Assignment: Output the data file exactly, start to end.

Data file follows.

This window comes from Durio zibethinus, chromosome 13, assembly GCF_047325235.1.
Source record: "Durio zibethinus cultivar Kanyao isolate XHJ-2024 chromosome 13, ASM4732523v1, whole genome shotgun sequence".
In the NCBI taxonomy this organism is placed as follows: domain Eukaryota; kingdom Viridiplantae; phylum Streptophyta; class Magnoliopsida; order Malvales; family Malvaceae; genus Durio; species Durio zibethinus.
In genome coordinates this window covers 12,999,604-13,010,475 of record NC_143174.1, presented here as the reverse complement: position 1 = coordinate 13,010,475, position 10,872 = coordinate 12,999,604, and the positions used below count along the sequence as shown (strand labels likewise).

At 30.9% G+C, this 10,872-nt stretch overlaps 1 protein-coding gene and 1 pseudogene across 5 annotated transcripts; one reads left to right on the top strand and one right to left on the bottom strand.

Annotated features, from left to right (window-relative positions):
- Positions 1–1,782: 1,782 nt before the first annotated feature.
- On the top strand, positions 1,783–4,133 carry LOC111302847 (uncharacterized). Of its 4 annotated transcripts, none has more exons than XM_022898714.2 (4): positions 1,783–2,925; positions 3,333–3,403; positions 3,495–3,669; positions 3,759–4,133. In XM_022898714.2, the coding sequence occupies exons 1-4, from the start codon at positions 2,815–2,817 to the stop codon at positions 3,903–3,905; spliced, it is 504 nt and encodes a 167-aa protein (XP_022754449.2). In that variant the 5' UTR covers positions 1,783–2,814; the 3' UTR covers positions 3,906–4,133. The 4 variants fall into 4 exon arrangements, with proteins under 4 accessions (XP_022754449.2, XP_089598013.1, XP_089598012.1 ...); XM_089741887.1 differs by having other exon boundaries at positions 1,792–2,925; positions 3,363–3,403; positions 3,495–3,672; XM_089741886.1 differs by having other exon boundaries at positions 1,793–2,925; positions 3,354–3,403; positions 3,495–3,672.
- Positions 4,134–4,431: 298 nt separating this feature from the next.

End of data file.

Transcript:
This window comes from Durio zibethinus, chromosome 13, assembly GCF_047325235.1.
Source record: "Durio zibethinus cultivar Kanyao isolate XHJ-2024 chromosome 13, ASM4732523v1, whole genome shotgun sequence".
In the NCBI taxonomy this organism is placed as follows: domain Eukaryota; kingdom Viridiplantae; phylum Streptophyta; class Magnoliopsida; order Malvales; family Malvaceae; genus Durio; species Durio zibethinus.
In genome coordinates this window covers 12,999,604-13,010,475 of record NC_143174.1, presented here as the reverse complement: position 1 = coordinate 13,010,475, position 10,872 = coordinate 12,999,604, and the positions used below count along the sequence as shown (strand labels likewise).

At 30.9% G+C, this 10,872-nt stretch overlaps 1 protein-coding gene and 1 pseudogene across 5 annotated transcripts; one reads left to right on the top strand and one right to left on the bottom strand.

Annotated features, from left to right (window-relative positions):
- Positions 1–1,782: 1,782 nt before the first annotated feature.
- On the top strand, positions 1,783–4,133 carry LOC111302847 (uncharacterized). Of its 4 annotated transcripts, none has more exons than XM_022898714.2 (4): positions 1,783–2,925; positions 3,333–3,403; positions 3,495–3,669; positions 3,759–4,133. In XM_022898714.2, the coding sequence occupies exons 1-4, from the start codon at positions 2,815–2,817 to the stop codon at positions 3,903–3,905; spliced, it is 504 nt and encodes a 167-aa protein (XP_022754449.2). In that variant the 5' UTR covers positions 1,783–2,814; the 3' UTR covers positions 3,906–4,133. The 4 variants fall into 4 exon arrangements, with proteins under 4 accessions (XP_022754449.2, XP_089598013.1, XP_089598012.1 ...); XM_089741887.1 differs by having other exon boundaries at positions 1,792–2,925; positions 3,363–3,403; positions 3,495–3,672; XM_089741886.1 differs by having other exon boundaries at positions 1,793–2,925; positions 3,354–3,403; positions 3,495–3,672.
- Positions 4,134–4,431: 298 nt separating this feature from the next.